Valley News at a Glance
Bitterroot Forest announces new Forest Fire Management Officer (FMO)
Acting Forest Supervisor Barry Paulson recently announced the selection of Rick Floch as the Bitterroot National Forestís new Fire Management Officer (FMO).
Floch began his career with the Forest Service on a fire lookout in Oregon in 1970. He worked in fire and timber programs throughout Oregon and Washington then moved to the Bitterroot National Forest in 1993. He has been the Forest's Assistant Fire Management Officer since 2003. In addition to his responsibilities on the Bitterroot NF, Floch also serves as an Operations Section Chief on the Northern Rockies Type I Incident Command Team.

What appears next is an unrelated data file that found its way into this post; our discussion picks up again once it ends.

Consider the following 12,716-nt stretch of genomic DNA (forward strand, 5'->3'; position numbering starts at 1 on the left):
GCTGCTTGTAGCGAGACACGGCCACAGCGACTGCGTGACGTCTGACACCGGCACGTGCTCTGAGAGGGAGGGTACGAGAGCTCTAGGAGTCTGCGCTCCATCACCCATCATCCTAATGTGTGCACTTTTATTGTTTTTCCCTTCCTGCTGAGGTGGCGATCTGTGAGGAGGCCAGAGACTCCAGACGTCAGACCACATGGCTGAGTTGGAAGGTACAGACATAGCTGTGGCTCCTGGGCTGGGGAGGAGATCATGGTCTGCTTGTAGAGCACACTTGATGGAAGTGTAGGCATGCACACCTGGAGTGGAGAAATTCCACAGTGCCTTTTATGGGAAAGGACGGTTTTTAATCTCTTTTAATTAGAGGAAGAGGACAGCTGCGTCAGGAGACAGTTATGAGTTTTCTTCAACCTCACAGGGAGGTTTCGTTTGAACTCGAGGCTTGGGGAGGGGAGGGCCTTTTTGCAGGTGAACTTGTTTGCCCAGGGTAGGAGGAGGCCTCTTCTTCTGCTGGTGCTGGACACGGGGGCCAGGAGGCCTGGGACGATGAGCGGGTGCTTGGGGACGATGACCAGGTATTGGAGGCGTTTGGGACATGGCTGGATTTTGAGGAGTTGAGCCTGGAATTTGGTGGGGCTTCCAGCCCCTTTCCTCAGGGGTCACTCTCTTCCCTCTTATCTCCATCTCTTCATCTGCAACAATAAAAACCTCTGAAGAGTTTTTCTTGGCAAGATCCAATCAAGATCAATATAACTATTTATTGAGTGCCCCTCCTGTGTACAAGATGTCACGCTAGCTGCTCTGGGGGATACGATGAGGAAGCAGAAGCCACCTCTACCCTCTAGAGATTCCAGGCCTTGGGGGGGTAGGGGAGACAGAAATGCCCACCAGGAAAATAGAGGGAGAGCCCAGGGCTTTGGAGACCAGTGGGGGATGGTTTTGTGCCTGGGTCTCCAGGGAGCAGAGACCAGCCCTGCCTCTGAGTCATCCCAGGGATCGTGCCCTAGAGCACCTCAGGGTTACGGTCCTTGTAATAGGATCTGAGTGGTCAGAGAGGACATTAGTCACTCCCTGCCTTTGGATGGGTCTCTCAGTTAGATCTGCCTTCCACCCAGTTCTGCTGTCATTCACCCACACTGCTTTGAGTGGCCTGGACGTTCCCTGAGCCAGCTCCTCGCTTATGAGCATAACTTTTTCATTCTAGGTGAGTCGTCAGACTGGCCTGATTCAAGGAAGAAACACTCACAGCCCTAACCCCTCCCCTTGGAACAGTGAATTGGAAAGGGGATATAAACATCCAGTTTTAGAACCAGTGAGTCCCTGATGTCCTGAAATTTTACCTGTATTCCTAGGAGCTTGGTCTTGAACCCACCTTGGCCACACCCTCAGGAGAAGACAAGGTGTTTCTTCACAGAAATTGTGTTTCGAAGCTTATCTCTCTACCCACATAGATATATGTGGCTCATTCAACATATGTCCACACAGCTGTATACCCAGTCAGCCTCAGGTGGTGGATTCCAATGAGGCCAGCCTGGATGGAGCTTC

Floch is pleased with his new assignment, saying, "I have long respected the caliber of people working in fire management on the Forest and in our County's Volunteer Fire Departments. I look forward to working with them during the upcoming fire season, and in efforts to further improve our preparedness for future years."
Previous Bitterroot NF FMO Jack Kirkendall has accepted a new position working for the national Fire Staff Group but will remain stationed here in the Bitterroot. Prior to starting his new responsibilities, Jack was awarded a prestigious national award, the 2006 Paul Gleason Award, in recognition of his innovative leadership.
"The cool thing about this whole deal is the affirmation that giving folks I've worked with the opportunity, as I have had, to learn and to lead fosters an innovative leadership environment," said Kirkendall.